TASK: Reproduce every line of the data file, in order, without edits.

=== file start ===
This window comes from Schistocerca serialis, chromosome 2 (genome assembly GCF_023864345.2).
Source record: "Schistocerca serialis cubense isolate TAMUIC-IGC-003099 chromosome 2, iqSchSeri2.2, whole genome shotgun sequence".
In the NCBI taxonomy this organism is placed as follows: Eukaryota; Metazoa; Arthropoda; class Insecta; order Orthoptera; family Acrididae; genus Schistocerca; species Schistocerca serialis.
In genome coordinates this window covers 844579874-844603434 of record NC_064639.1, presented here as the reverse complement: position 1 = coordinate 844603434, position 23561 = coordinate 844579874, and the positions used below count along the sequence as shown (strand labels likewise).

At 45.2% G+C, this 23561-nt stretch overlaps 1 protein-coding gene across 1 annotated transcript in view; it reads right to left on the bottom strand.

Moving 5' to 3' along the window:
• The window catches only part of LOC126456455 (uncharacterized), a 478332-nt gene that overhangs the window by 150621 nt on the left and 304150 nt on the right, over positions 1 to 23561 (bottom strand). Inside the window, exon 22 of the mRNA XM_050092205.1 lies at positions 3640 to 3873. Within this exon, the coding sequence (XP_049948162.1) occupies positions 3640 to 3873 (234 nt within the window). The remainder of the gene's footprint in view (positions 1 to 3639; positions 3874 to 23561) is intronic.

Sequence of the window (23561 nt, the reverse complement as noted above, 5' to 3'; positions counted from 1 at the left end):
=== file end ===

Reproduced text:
This window comes from Schistocerca serialis, chromosome 2 (genome assembly GCF_023864345.2).
Source record: "Schistocerca serialis cubense isolate TAMUIC-IGC-003099 chromosome 2, iqSchSeri2.2, whole genome shotgun sequence".
In the NCBI taxonomy this organism is placed as follows: Eukaryota; Metazoa; Arthropoda; class Insecta; order Orthoptera; family Acrididae; genus Schistocerca; species Schistocerca serialis.
In genome coordinates this window covers 844579874-844603434 of record NC_064639.1, presented here as the reverse complement: position 1 = coordinate 844603434, position 23561 = coordinate 844579874, and the positions used below count along the sequence as shown (strand labels likewise).

At 45.2% G+C, this 23561-nt stretch overlaps 1 protein-coding gene across 1 annotated transcript in view; it reads right to left on the bottom strand.

Moving 5' to 3' along the window:
• The window catches only part of LOC126456455 (uncharacterized), a 478332-nt gene that overhangs the window by 150621 nt on the left and 304150 nt on the right, over positions 1 to 23561 (bottom strand). Inside the window, exon 22 of the mRNA XM_050092205.1 lies at positions 3640 to 3873. Within this exon, the coding sequence (XP_049948162.1) occupies positions 3640 to 3873 (234 nt within the window). The remainder of the gene's footprint in view (positions 1 to 3639; positions 3874 to 23561) is intronic.

Sequence of the window (23561 nt, the reverse complement as noted above, 5' to 3'; positions counted from 1 at the left end):